I am a .NET dev working with have a high-availability SQL2008-R2 database, which is a bit of an OLTP/OLAP mix.
Periodically we suffer from extremely long commits (>8 seconds (yes, seconds...)).
These particular transactions involve about 20 Selects and a few updates, none of which typically takes more than a few milliseconds. When things are ok the whole transaction takes <250ms, even at times of high load.
My application logs are pretty clear that it is the Commit operation and this has been confirmed by the DBA. We have query timeout set to 6 seconds on these particular appservers. The issue does not seem to last more than the 8 seconds or so.
The DBA is blaming MaxDop as he can see CXPACKAGE wait types around the time that we experience the issue, and is suggesting that MaxDop is set to 1. However, that would adversely impact many extracts and heavy queries that we need.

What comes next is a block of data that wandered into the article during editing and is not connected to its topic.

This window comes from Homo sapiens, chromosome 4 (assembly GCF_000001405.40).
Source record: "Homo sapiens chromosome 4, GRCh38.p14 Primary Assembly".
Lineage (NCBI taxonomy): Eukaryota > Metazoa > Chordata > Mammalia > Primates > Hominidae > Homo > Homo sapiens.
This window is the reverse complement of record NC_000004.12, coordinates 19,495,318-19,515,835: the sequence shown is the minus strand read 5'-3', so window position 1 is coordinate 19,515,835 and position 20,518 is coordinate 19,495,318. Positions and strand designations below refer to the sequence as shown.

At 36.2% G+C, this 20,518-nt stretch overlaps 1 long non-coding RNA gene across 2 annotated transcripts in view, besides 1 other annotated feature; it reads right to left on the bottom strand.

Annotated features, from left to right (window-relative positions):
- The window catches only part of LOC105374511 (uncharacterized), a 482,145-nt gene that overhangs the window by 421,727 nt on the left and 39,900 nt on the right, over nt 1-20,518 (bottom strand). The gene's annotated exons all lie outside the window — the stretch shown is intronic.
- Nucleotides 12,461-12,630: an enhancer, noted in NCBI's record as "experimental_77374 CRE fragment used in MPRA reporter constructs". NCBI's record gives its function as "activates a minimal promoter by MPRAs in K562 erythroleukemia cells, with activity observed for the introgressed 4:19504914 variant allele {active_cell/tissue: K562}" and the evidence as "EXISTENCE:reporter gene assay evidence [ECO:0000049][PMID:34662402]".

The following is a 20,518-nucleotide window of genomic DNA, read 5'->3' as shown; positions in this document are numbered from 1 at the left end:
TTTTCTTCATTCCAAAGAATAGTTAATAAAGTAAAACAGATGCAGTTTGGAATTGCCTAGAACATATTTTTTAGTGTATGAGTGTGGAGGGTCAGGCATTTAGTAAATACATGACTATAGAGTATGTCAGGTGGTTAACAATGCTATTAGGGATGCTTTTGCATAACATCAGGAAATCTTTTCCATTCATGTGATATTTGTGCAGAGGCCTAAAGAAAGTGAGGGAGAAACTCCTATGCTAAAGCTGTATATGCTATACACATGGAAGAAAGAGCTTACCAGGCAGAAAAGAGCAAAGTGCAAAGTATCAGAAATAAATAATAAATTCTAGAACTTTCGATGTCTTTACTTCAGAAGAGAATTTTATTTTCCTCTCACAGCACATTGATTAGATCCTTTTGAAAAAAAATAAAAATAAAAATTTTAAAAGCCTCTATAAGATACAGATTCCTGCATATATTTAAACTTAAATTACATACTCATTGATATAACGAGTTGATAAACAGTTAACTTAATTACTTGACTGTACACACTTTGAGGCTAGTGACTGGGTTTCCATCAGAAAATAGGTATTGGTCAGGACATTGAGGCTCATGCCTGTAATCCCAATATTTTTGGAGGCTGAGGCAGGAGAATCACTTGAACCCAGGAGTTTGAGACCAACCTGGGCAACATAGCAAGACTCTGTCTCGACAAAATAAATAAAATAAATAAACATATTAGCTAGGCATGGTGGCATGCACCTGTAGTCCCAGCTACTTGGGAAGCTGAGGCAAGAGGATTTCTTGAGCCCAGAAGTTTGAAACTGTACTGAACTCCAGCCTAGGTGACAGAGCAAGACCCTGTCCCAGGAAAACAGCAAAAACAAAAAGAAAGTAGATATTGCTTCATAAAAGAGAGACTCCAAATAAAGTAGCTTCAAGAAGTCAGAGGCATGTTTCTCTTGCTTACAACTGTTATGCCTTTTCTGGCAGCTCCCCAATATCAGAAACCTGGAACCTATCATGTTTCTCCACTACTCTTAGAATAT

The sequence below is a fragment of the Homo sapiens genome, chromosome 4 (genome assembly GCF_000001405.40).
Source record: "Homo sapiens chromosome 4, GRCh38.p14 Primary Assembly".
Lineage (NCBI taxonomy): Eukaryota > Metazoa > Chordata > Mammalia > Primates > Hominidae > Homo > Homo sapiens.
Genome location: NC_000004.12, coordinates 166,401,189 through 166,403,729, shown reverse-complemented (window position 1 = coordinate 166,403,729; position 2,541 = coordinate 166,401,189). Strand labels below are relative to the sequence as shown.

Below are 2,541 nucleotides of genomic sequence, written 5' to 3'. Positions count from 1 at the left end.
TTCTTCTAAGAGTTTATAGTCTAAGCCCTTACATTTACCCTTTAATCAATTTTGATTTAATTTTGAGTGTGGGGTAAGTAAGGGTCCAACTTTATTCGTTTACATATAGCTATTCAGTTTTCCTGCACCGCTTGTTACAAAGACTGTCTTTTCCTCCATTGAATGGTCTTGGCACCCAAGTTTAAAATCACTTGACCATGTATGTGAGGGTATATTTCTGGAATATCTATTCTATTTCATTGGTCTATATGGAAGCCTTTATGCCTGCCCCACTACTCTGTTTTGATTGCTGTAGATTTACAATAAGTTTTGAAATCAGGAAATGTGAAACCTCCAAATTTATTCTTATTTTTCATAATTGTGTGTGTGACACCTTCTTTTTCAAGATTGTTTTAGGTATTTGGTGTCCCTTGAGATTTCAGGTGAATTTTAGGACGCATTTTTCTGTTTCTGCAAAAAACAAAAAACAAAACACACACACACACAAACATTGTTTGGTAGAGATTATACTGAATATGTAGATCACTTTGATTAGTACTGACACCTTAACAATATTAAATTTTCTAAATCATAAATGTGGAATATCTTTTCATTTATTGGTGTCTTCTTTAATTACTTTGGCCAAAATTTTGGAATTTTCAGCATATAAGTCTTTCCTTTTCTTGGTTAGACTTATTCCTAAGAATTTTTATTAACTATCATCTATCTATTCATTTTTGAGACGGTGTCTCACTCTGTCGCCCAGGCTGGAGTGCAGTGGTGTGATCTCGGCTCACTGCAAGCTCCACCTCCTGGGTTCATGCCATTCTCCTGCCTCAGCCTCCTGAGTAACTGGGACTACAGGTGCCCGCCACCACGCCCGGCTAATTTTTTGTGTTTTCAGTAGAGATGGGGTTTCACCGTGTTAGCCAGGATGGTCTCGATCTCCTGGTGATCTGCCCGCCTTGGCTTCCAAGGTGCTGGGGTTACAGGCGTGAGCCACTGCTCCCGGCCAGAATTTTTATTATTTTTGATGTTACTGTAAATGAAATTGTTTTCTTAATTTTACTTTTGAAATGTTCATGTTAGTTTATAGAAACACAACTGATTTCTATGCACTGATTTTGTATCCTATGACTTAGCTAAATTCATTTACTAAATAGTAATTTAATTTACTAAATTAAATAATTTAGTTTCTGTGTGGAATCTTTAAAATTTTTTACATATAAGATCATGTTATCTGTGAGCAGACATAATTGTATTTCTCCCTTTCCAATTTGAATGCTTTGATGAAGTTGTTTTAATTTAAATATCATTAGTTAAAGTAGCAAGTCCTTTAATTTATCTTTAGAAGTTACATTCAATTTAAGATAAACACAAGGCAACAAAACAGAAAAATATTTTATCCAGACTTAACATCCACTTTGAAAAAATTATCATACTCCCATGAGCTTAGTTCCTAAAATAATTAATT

I cannot find anything suggesting that Commits are affected by parallelism, and think it is much more likely to be a problem with the TLog. I have asked the DBA to look for WRITELOG wait types but he is hell-bent on changing MaxDop! (Currently set to 12, with 24 CPUs available). While this issue occurs at a period of high usage, the SQL Server machine never appears stressed (at least in terms of CPU and memory – I have not been able to check I/O). Personally I think the CXPACKAGE wait types are a symptom rather than a cause, but I am no expert in this area...
Has anyone got any suggestions on how to go about investigating it further? And whether MaxDop could make a difference to Commits?